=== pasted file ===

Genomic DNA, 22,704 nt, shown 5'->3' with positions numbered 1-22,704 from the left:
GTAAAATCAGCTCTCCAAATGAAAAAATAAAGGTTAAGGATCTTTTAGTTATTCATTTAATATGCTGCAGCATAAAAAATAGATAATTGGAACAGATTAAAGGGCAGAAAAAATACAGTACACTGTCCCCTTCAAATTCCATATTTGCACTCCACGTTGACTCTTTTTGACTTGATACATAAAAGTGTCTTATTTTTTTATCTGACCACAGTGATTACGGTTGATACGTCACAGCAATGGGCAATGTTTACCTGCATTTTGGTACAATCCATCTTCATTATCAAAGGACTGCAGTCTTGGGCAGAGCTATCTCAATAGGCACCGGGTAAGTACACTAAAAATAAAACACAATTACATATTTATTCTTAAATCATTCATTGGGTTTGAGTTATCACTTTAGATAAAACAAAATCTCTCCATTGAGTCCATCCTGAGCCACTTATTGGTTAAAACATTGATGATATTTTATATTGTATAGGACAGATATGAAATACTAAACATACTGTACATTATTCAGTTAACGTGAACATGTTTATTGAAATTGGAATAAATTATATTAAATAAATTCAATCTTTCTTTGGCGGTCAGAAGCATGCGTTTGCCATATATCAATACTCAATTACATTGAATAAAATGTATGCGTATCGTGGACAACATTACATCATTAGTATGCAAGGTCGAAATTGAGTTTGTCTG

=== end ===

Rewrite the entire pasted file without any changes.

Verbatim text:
Genomic DNA, 22,704 nt, shown 5'->3' with positions numbered 1-22,704 from the left:
GTAAAATCAGCTCTCCAAATGAAAAAATAAAGGTTAAGGATCTTTTAGTTATTCATTTAATATGCTGCAGCATAAAAAATAGATAATTGGAACAGATTAAAGGGCAGAAAAAATACAGTACACTGTCCCCTTCAAATTCCATATTTGCACTCCACGTTGACTCTTTTTGACTTGATACATAAAAGTGTCTTATTTTTTTATCTGACCACAGTGATTACGGTTGATACGTCACAGCAATGGGCAATGTTTACCTGCATTTTGGTACAATCCATCTTCATTATCAAAGGACTGCAGTCTTGGGCAGAGCTATCTCAATAGGCACCGGGTAAGTACACTAAAAATAAAACACAATTACATATTTATTCTTAAATCATTCATTGGGTTTGAGTTATCACTTTAGATAAAACAAAATCTCTCCATTGAGTCCATCCTGAGCCACTTATTGGTTAAAACATTGATGATATTTTATATTGTATAGGACAGATATGAAATACTAAACATACTGTACATTATTCAGTTAACGTGAACATGTTTATTGAAATTGGAATAAATTATATTAAATAAATTCAATCTTTCTTTGGCGGTCAGAAGCATGCGTTTGCCATATATCAATACTCAATTACATTGAATAAAATGTATGCGTATCGTGGACAACATTACATCATTAGTATGCAAGGTCGAAATTGAGTTTGTCTG